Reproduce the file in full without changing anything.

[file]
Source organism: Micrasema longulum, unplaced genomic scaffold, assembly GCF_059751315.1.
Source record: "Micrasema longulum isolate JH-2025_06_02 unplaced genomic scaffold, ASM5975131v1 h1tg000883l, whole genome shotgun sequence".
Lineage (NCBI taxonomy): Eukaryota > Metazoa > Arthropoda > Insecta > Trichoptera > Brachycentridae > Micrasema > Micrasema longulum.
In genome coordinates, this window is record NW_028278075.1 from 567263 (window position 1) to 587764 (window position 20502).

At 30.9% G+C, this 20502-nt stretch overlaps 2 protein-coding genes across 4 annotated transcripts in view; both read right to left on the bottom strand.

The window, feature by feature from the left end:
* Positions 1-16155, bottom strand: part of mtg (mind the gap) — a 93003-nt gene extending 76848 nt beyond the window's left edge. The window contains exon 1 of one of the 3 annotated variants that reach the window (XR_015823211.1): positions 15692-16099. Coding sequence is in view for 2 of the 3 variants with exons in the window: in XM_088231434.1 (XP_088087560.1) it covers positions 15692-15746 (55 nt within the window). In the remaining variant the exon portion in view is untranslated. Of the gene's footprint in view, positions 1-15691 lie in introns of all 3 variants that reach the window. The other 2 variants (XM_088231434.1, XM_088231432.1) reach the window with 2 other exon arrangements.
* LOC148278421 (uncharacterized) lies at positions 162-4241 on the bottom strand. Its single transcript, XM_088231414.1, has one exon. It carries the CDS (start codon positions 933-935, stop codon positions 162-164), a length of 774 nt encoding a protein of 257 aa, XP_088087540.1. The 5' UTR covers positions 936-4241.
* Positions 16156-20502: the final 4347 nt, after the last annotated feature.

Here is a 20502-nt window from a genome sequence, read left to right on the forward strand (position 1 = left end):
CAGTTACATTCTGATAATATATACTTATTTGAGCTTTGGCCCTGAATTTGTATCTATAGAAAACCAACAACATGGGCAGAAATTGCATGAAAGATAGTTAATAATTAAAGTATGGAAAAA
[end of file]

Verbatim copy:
Source organism: Micrasema longulum, unplaced genomic scaffold, assembly GCF_059751315.1.
Source record: "Micrasema longulum isolate JH-2025_06_02 unplaced genomic scaffold, ASM5975131v1 h1tg000883l, whole genome shotgun sequence".
Lineage (NCBI taxonomy): Eukaryota > Metazoa > Arthropoda > Insecta > Trichoptera > Brachycentridae > Micrasema > Micrasema longulum.
In genome coordinates, this window is record NW_028278075.1 from 567263 (window position 1) to 587764 (window position 20502).

At 30.9% G+C, this 20502-nt stretch overlaps 2 protein-coding genes across 4 annotated transcripts in view; both read right to left on the bottom strand.

The window, feature by feature from the left end:
* Positions 1-16155, bottom strand: part of mtg (mind the gap) — a 93003-nt gene extending 76848 nt beyond the window's left edge. The window contains exon 1 of one of the 3 annotated variants that reach the window (XR_015823211.1): positions 15692-16099. Coding sequence is in view for 2 of the 3 variants with exons in the window: in XM_088231434.1 (XP_088087560.1) it covers positions 15692-15746 (55 nt within the window). In the remaining variant the exon portion in view is untranslated. Of the gene's footprint in view, positions 1-15691 lie in introns of all 3 variants that reach the window. The other 2 variants (XM_088231434.1, XM_088231432.1) reach the window with 2 other exon arrangements.
* LOC148278421 (uncharacterized) lies at positions 162-4241 on the bottom strand. Its single transcript, XM_088231414.1, has one exon. It carries the CDS (start codon positions 933-935, stop codon positions 162-164), a length of 774 nt encoding a protein of 257 aa, XP_088087540.1. The 5' UTR covers positions 936-4241.
* Positions 16156-20502: the final 4347 nt, after the last annotated feature.

Here is a 20502-nt window from a genome sequence, read left to right on the forward strand (position 1 = left end):
CAGTTACATTCTGATAATATATACTTATTTGAGCTTTGGCCCTGAATTTGTATCTATAGAAAACCAACAACATGGGCAGAAATTGCATGAAAGATAGTTAATAATTAAAGTATGGAAAAA